OK, back to the debt ceiling/deficit reduction negotiations in Washington. Two scenarios that have been discussed involve cutting the deficit by $2 trillion over the next ten years and the other scenario – the one the president was pushing for – the “big deal” – would cut it by $4 trillion. Just exactly what would that do to the trajectory of the national debt? Here’s how it would look under the first scenario, assuming that the $2 trillion reduction is spread evenly over those 10 years:
2 trillion cut from debt
It goes a long way toward slowing the growth in the debt as a fraction of personal income, but it continues to grow. What if the president got his way, and the debt was cut by $4 trillion over 10 years?
4 trillion cut from debt
Yeah, it helps, but barely. As a fraction of personal income, the national debt does begin to decline ever so slightly but, by the end of that ten-year period, you can see that it starts ticking up again. And, make no mistake, cutting $4 trillion from the deficit, whether it’s done entirely by spending cuts, tax increases or some combination of the two, is going to be a tremendous hardship and will likely drive the economy into recession, which would really send the debt skyrocketing again. And that’s exactly what Federal Reserve Chairman Ben Bernanke has warned of in the last couple of days. The point I’m trying to make is that we can never “get there from here.” We can never make any serious headway on the national debt by focusing only on spending and taxes. If anything, it’s likely to make matters much worse.
But there’s an alternative. What if we focused on restoring a balance of trade instead of on spending and taxes? Our trade deficit is currently $600 billion per year. What if, through the use of tariffs, we were able to eliminate it? The results would be:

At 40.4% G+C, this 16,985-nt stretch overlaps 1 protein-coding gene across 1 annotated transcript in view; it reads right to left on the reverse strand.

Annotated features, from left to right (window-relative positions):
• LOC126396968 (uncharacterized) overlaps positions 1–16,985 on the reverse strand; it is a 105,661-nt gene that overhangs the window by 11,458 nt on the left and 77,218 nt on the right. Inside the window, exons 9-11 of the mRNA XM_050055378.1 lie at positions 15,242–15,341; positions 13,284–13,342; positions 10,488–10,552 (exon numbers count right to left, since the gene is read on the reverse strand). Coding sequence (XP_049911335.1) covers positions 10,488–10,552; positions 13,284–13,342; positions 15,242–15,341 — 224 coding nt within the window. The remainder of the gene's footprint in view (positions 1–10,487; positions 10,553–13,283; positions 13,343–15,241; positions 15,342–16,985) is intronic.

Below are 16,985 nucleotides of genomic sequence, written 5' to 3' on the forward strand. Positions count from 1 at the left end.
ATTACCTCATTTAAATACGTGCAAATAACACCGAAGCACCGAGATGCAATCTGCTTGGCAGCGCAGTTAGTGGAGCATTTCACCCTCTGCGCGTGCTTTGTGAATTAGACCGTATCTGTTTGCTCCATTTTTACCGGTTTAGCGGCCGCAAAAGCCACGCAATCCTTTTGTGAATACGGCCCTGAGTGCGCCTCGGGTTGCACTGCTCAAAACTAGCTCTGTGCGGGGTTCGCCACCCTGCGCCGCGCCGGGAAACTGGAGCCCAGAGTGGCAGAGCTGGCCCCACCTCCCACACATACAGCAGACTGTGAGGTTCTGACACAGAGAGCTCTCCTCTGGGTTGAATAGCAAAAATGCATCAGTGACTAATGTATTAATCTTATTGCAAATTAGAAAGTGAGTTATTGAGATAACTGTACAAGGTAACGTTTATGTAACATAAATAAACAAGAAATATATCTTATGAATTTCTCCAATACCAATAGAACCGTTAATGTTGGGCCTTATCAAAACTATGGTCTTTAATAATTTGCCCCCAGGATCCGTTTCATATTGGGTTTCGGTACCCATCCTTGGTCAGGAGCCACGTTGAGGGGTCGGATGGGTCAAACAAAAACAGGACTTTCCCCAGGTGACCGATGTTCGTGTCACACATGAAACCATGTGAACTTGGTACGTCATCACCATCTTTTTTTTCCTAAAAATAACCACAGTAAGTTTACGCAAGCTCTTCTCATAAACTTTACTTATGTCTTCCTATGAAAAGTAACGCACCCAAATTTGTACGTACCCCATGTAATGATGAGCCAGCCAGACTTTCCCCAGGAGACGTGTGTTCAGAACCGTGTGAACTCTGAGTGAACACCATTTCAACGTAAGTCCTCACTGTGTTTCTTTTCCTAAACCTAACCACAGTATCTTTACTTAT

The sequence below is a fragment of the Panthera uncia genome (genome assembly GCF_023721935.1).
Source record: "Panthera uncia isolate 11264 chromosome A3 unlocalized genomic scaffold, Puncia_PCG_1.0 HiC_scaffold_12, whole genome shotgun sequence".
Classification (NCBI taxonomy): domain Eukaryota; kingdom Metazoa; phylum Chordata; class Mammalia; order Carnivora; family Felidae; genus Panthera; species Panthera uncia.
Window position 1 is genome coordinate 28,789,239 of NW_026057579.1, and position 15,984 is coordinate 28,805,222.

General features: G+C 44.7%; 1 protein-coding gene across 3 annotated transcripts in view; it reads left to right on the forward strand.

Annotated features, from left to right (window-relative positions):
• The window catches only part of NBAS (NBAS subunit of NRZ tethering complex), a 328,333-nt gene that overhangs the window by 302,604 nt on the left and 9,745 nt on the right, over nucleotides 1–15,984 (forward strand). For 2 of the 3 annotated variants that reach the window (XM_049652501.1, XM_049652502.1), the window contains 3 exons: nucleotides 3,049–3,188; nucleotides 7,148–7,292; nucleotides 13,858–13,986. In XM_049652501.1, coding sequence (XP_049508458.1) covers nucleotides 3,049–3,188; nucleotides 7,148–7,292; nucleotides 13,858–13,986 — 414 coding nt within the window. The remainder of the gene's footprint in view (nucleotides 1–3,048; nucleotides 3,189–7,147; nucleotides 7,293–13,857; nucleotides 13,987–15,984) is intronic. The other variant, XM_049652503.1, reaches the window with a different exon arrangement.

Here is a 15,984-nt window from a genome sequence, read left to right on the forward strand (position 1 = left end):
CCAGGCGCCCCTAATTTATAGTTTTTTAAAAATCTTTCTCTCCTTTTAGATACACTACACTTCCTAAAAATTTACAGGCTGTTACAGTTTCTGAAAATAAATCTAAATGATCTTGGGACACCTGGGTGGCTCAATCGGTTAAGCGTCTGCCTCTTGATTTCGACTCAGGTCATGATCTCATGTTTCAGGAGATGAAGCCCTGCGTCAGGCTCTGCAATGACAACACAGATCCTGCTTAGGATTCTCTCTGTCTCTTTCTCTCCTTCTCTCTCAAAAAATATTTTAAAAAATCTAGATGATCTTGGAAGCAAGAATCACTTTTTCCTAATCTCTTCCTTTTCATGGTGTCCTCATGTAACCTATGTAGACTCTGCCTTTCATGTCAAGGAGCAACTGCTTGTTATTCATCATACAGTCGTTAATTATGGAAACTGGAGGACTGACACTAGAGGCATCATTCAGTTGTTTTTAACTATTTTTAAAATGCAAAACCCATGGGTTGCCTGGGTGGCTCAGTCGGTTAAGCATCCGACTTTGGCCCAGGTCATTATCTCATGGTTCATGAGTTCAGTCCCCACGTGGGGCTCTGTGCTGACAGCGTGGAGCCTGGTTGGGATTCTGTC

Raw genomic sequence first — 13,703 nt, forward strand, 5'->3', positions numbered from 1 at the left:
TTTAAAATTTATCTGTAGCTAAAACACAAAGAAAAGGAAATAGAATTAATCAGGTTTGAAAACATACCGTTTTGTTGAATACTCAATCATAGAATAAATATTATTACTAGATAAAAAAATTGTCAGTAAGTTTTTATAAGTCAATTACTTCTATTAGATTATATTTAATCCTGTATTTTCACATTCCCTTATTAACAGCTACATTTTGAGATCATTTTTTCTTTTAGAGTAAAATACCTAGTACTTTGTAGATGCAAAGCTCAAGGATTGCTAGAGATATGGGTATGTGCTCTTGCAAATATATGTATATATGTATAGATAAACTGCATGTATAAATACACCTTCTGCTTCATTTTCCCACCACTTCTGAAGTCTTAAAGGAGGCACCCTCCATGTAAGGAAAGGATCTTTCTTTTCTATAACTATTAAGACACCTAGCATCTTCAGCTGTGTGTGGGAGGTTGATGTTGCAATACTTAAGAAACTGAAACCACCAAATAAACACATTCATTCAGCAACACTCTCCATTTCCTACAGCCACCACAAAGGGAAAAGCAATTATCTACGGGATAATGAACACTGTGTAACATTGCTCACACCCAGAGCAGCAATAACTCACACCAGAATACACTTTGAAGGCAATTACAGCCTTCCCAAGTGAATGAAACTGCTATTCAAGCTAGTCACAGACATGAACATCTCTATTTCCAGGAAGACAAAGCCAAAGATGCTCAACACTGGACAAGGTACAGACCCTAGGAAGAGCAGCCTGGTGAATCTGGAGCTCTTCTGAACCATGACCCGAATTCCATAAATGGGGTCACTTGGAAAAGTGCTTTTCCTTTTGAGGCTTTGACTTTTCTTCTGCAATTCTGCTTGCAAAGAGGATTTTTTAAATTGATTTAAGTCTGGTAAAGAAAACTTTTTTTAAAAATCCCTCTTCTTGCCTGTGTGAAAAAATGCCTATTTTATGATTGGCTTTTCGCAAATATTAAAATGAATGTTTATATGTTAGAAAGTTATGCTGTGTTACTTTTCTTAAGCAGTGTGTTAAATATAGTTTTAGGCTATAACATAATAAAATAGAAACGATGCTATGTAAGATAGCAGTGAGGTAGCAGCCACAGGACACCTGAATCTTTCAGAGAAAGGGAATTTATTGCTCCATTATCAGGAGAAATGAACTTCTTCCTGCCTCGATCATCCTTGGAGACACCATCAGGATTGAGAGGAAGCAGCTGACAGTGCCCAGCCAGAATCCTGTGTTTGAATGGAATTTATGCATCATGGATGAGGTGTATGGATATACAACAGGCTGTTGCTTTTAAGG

- GDP would be boosted by $1.2 trillion per year. Why twice the trade deficit? Because imports are a subtraction from GDP. Eliminate those imports, and GDP rises by $600 billion. Now, manufacture those products domestically, and GDP rises by another $600 billion.
- Revenues from tariffs would easily bring in an additional $400 billion per year, assuming an average tariff of 20% on $2 trillion worth of imports.
- Revenues from the increase in GDP would bring in approximately another $200 billion, using the CBO average rate of about 17% of GDP.
Even if spending isn’t cut at all, here’s the effect on the national debt projection (again, expressed as a fraction of personal income):
With a balance of trade restored, now we’re making real progress on the national debt, and with no pain – no spending cuts and no increase in tax rates. And isn’t it interesting that, under this scenario, the projected rate of decline in the national debt mirrors the rate in decline following World War II, when the U.S. still had a positive balance of trade? This lends credibility to the projection.
In summary, the approach to reducing the deficit and the debt now being negotiated in Washington barely has any hope of slowing the rise in the national debt at all and, in all likelihood, will actually make it worse by driving the ecnomy into recession, reducing revenues and increasing the need for more safety net spending. It’s simply impossible to make headway on the national debt without first addressing our enormous trade deficit.